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This cannot be happening… June 25, 2019

Posted by WorldbyStorm in Uncategorized.
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…according to Lexiteer rhetoric… this being the news that:

Emmanuel Macron’s plan for the biggest wave of French privatisations in a decade is under threat after opposition politicians took the unusual step of joining ranks to push for a referendum on the sale of Paris airports.
The centrist French president wants to sell the state’s controlling stake in Aéroports de Paris, the profitable operator of Charles de Gaulle and Orly airports, which are used by more than 100 million passengers each year. It would be among the biggest privatisation operations in French history, alongside Macron’s plans to sell other stakes in the national lottery as well as the gas and power group ENGIE.

Now there’s two aspects to this that strike me forcefully. First that the airports remain in public ownership and secondly that Macron appears possessed of the idea that somehow privatisation will alter things for the better. Is there any serious evidence for the latter. And as to the former, this blog has long championed the point that in Europe social and public forms of ownership – state, municipal, federal, co-operative and so on – are vastly more prevalent than in the UK (which is where the Lexit view – and the IreLexit view – seems to take its cues from). And this dislocation between a continent where there such ownership is conspicuous by its reality as against a UK where it isn’t points up the ignorance of much Lexit thinking. This isn’t to argue all is perfect on the continent, anything but, but there are solid achievements in the public sphere that need to be defended and losing a potentially more radical Britain from those discussions is bad in itself (though it is going to happen) and secondly to pretend they don’t exist is worse again.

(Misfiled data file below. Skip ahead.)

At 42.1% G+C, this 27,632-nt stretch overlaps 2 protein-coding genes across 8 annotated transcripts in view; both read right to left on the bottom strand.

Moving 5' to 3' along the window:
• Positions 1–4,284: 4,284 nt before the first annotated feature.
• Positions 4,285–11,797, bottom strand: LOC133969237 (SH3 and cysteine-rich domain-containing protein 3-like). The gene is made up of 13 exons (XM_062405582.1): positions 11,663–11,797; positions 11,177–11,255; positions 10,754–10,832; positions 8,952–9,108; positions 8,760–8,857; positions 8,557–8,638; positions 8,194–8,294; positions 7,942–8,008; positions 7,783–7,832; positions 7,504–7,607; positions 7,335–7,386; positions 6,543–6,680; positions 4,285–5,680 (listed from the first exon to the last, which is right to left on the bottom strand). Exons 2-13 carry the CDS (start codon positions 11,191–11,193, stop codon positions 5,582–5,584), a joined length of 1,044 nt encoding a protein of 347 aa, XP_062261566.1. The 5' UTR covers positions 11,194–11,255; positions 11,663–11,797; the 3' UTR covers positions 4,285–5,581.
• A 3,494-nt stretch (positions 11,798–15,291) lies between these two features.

As to the second, would entirely agree with the following:

But political opponents accuse Macron of ‘Flogging the family silver’ and letting go of strategic state infrastructure. They say the UK with its privatised Heathrow airport and privatised railways, illustrate a potential nightmare scenario of key transport infrastructure run for profit.

Again the irony is almost too much. Lexit proponents do not see how the state they are in is shown up as what not to do in Europe as against states that are remaining in the UK which have greater degrees of public ownership.

That issue of strategic state infrastructure is a key one. That should be an irreducible core of within a state around which there are then overlapping areas of state, municipal and co-operative forms of social ownership, the latter forms pushing into the broader private sector to provide social alternatives to private business. In other words a truly mixed economy, one where private enterprise continues to exist, albeit socialised in key respects with worker directors, unionised workplaces and so forth, but that those social alternatives provide…well, an alternative.

There’s a third aspect to this, that public forms are under threat as always, and they need to be defended. To me the struggle in France is one that all workers should be engaged in in whatever manner is possible to ensure that the social core remains extant. But what are the best mechanisms to do that pan-EU? Any suggestions?

Comments»

1. EWI - June 25, 2019

Macron appears possessed of the idea that somehow privatisation will alter things for the better. Is there any serious evidence for the latter.

Needless to say, it’ll alter things for the better for ex-finance creature Macron and his buddies, who will (a) make out like bandits and (b) rid themselves of union representatives of the smelly lower classes.

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2. tafkaGW - June 25, 2019

Macron is the last attempt of the neoliberal order in Europe to paint itself as somehow ‘progressive’. But we’ve seen it all many times before. Macron is not so much Weltgeist (World-spirit) as the fading spectre of a nostalgia for an dissolving order.